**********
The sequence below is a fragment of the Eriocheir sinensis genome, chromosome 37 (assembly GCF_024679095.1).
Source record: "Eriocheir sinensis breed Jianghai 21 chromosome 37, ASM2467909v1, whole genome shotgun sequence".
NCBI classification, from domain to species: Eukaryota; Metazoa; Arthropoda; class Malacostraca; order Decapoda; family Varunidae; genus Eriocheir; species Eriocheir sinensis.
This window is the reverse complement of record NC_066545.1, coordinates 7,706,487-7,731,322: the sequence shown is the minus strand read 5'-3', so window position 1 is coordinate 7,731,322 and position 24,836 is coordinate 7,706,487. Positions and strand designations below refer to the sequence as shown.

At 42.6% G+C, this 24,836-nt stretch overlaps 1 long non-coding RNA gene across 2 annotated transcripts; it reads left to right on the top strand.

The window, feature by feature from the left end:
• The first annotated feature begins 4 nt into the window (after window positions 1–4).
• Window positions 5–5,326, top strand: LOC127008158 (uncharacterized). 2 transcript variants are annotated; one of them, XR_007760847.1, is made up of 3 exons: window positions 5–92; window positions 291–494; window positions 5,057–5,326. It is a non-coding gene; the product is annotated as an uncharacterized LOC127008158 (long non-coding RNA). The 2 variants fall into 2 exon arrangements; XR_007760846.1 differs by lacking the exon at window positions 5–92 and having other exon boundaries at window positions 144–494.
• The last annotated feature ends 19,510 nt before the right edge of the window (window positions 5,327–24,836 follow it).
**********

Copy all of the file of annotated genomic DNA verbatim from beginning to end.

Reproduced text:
The sequence below is a fragment of the Eriocheir sinensis genome, chromosome 37 (assembly GCF_024679095.1).
Source record: "Eriocheir sinensis breed Jianghai 21 chromosome 37, ASM2467909v1, whole genome shotgun sequence".
NCBI classification, from domain to species: Eukaryota; Metazoa; Arthropoda; class Malacostraca; order Decapoda; family Varunidae; genus Eriocheir; species Eriocheir sinensis.
This window is the reverse complement of record NC_066545.1, coordinates 7,706,487-7,731,322: the sequence shown is the minus strand read 5'-3', so window position 1 is coordinate 7,731,322 and position 24,836 is coordinate 7,706,487. Positions and strand designations below refer to the sequence as shown.

At 42.6% G+C, this 24,836-nt stretch overlaps 1 long non-coding RNA gene across 2 annotated transcripts; it reads left to right on the top strand.

The window, feature by feature from the left end:
• The first annotated feature begins 4 nt into the window (after window positions 1–4).
• Window positions 5–5,326, top strand: LOC127008158 (uncharacterized). 2 transcript variants are annotated; one of them, XR_007760847.1, is made up of 3 exons: window positions 5–92; window positions 291–494; window positions 5,057–5,326. It is a non-coding gene; the product is annotated as an uncharacterized LOC127008158 (long non-coding RNA). The 2 variants fall into 2 exon arrangements; XR_007760846.1 differs by lacking the exon at window positions 5–92 and having other exon boundaries at window positions 144–494.
• The last annotated feature ends 19,510 nt before the right edge of the window (window positions 5,327–24,836 follow it).